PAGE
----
Halsted in 1837
Halsted is in Hinckford hundred, on the north-east bank of the river Colne, and on the road from London by Bury to Norwich, 46 miles from London, and 17 from Chelmsford. It is supposed that a market was established here in the Saxon times : a hill at the upper end of the town, on which for several centuries it was held, retains the name of Cheping hill.
The town stands on the slope of a gravelly eminence, rising from the river, and consists of the main street along the Norwich road, and some other streets. The church is near the centre of the town. It is a large edifice, capable of accommodating 1,200 persons, and consisting of a nave, chancel, and side-aisles, chiefly in the Perpendicular English style : the chancel is in the Decorated style, with a good window of five lights, and others of two lights. There is a tower at the west end surmounted by a wooden spire, the third that has been erected on the same tower, two previous ones having been destroyed by lightning. There are places of worship for Independents, Baptists, and Quakers. There is a house of correction at Halsted.
The parish comprehends an area of 6,230 acres; and had, in 1831, 989 inhabited houses, and 4,637 inhabitants: about three-eighths of the population was agricultural. The silk manufacture is carried on to a considerable extent : the manufacture of baize and other light woollens has been discontinued. There is a market on Friday, one of the principal in the county for corn and occasionally for cattle and other livestock. Some hops are grown round the town.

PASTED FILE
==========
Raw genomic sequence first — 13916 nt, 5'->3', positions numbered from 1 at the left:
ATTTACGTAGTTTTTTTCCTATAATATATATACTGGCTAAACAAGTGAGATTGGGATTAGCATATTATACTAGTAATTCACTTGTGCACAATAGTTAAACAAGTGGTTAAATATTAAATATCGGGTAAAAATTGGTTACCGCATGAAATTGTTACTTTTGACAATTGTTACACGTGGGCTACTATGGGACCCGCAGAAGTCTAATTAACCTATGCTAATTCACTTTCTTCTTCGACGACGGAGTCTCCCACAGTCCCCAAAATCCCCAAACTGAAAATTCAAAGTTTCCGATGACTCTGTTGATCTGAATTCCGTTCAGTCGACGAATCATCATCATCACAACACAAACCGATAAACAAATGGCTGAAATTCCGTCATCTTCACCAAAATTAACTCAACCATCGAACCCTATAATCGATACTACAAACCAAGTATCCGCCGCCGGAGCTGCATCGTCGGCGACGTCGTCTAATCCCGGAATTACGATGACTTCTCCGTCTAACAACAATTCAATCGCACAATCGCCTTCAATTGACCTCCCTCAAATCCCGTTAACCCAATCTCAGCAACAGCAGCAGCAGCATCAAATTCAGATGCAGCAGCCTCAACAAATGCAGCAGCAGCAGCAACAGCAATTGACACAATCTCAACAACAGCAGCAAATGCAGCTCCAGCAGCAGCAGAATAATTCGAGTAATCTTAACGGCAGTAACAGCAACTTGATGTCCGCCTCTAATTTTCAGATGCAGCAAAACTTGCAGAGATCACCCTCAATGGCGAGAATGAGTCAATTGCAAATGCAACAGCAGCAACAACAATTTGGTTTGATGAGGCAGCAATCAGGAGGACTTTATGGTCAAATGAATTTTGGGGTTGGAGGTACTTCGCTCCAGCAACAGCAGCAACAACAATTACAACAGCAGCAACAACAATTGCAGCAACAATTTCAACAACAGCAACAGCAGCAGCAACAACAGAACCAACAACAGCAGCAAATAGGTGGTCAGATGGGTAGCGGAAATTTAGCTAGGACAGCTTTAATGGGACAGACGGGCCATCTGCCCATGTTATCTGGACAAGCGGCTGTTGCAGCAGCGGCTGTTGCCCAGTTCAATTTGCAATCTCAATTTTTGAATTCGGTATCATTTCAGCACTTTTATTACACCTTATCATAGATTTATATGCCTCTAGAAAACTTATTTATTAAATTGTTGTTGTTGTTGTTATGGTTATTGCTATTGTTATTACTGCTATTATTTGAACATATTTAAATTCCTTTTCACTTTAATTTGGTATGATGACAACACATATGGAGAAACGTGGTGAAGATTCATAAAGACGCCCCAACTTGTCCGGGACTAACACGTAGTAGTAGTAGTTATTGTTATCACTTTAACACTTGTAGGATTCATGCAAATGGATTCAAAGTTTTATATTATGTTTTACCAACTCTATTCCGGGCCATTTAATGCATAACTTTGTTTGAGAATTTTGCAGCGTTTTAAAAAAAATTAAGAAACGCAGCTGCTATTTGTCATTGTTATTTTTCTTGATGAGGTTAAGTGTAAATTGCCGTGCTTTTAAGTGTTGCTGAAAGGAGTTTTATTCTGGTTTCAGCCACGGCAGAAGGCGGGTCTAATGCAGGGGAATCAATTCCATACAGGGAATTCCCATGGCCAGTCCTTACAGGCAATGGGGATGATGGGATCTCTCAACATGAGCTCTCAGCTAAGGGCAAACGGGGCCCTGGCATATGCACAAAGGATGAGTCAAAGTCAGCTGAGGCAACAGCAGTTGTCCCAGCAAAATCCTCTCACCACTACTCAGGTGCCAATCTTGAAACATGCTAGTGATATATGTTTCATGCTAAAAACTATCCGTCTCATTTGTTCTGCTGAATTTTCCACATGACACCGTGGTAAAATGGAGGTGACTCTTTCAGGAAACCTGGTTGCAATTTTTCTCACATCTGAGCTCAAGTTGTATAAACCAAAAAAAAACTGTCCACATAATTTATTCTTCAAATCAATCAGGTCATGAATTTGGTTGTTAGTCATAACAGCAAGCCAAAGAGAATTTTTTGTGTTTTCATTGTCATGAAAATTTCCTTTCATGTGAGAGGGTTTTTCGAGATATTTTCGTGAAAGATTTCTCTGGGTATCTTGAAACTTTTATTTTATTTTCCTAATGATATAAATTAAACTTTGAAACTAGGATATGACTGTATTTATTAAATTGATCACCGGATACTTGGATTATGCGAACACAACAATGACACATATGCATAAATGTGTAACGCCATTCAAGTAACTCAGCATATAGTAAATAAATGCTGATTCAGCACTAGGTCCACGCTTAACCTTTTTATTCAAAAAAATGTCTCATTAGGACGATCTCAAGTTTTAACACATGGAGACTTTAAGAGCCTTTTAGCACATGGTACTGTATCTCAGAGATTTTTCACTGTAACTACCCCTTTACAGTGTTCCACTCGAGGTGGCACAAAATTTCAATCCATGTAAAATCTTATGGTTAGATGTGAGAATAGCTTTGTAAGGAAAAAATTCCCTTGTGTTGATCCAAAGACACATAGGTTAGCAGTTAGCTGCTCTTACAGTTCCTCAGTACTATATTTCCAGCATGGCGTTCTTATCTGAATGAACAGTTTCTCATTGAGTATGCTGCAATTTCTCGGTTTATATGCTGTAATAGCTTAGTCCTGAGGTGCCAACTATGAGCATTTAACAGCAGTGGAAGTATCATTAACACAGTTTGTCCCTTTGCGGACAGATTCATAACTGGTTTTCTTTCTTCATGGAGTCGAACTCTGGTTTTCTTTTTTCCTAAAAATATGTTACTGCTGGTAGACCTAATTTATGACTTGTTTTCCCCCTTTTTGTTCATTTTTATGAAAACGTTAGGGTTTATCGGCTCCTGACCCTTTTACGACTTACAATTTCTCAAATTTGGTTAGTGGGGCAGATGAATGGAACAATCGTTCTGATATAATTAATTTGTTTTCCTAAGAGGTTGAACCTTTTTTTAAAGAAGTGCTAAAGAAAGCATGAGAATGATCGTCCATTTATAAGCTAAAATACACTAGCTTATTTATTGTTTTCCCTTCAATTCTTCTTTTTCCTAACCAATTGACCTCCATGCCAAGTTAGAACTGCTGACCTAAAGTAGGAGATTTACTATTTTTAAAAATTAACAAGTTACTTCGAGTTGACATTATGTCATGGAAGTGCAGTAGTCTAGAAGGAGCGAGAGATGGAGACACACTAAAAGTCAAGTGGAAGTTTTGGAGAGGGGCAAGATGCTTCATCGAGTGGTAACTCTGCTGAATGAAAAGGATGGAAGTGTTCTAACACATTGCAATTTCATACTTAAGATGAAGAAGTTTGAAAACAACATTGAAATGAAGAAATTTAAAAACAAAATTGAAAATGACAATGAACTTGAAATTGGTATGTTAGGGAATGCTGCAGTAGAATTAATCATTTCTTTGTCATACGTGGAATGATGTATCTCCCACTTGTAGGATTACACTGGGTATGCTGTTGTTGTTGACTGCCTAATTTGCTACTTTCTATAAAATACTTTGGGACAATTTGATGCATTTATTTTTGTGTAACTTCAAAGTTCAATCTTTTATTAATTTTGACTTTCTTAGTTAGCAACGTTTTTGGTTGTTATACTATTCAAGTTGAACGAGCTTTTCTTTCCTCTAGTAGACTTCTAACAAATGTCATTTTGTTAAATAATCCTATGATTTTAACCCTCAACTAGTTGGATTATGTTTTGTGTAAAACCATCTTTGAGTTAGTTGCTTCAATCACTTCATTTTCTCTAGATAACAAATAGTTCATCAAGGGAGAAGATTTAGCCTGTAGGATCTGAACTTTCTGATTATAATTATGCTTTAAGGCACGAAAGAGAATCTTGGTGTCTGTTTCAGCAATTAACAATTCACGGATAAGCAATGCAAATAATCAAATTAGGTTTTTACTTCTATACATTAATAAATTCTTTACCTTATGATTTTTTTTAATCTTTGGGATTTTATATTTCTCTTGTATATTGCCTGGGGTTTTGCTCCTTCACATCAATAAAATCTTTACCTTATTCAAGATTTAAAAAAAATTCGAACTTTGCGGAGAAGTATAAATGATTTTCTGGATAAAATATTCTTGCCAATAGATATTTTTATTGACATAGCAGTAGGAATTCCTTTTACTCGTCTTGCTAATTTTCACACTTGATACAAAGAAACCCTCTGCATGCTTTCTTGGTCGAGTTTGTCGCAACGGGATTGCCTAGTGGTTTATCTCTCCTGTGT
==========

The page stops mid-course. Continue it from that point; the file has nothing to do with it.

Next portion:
The living is a vicarage, of the yearly value of £390, with a glebe-house, in the gift of the bishop of London : the minor canons of St. Pauls are the impropriators. There was a college of priests at Halsted before the Reformation ; the foundation was for eight, but it is doubtful there was ever the full number. The revenue at the dissolution was £26, 5 shillings and 8 pence per annum gross, or £23 16 shillings and 5 pence clear.
There were in Halsted, according to the returns made to parliament for 1833, ten infant or dame schools, with 150 scholars ; four day-schools, one supported by voluntary contributions, containing 40 children, and three others with 100 children; and four Sunday-schools, with 695 scholars. There is a grammar-school, founded by Dame Mary Ramsey, for 40 poor children of Halsted and Colne Engaine (a neighbouring parish), which is not distinctly mentioned in the return.
At a house in this parish is a Greek inscription, brought from a village near Smyrna. where it was erected one hundred and fifty years before Christ, to the honour of Crato, a musician.
Near Halsted are the remains of the ancient manor-house of Stansted Hall.